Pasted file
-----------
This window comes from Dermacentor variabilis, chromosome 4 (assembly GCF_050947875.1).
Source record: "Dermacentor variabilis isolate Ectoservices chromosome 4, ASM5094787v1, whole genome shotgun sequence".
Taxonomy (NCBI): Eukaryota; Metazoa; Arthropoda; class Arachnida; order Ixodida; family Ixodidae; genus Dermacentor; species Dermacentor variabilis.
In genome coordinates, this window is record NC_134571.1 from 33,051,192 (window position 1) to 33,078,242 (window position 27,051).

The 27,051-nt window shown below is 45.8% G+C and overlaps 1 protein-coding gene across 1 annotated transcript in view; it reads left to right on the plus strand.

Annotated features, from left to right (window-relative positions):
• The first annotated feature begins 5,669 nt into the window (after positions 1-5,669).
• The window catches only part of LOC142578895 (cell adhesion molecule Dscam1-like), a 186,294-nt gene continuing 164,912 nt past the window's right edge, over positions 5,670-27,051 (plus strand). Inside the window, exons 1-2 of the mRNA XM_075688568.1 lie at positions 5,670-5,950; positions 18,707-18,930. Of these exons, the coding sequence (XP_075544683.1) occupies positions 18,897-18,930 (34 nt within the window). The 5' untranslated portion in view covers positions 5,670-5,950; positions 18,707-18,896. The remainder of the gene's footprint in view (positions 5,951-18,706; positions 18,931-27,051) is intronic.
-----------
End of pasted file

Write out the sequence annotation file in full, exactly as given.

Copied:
This window comes from Dermacentor variabilis, chromosome 4 (assembly GCF_050947875.1).
Source record: "Dermacentor variabilis isolate Ectoservices chromosome 4, ASM5094787v1, whole genome shotgun sequence".
Taxonomy (NCBI): Eukaryota; Metazoa; Arthropoda; class Arachnida; order Ixodida; family Ixodidae; genus Dermacentor; species Dermacentor variabilis.
In genome coordinates, this window is record NC_134571.1 from 33,051,192 (window position 1) to 33,078,242 (window position 27,051).

The 27,051-nt window shown below is 45.8% G+C and overlaps 1 protein-coding gene across 1 annotated transcript in view; it reads left to right on the plus strand.

Annotated features, from left to right (window-relative positions):
• The first annotated feature begins 5,669 nt into the window (after positions 1-5,669).
• The window catches only part of LOC142578895 (cell adhesion molecule Dscam1-like), a 186,294-nt gene continuing 164,912 nt past the window's right edge, over positions 5,670-27,051 (plus strand). Inside the window, exons 1-2 of the mRNA XM_075688568.1 lie at positions 5,670-5,950; positions 18,707-18,930. Of these exons, the coding sequence (XP_075544683.1) occupies positions 18,897-18,930 (34 nt within the window). The 5' untranslated portion in view covers positions 5,670-5,950; positions 18,707-18,896. The remainder of the gene's footprint in view (positions 5,951-18,706; positions 18,931-27,051) is intronic.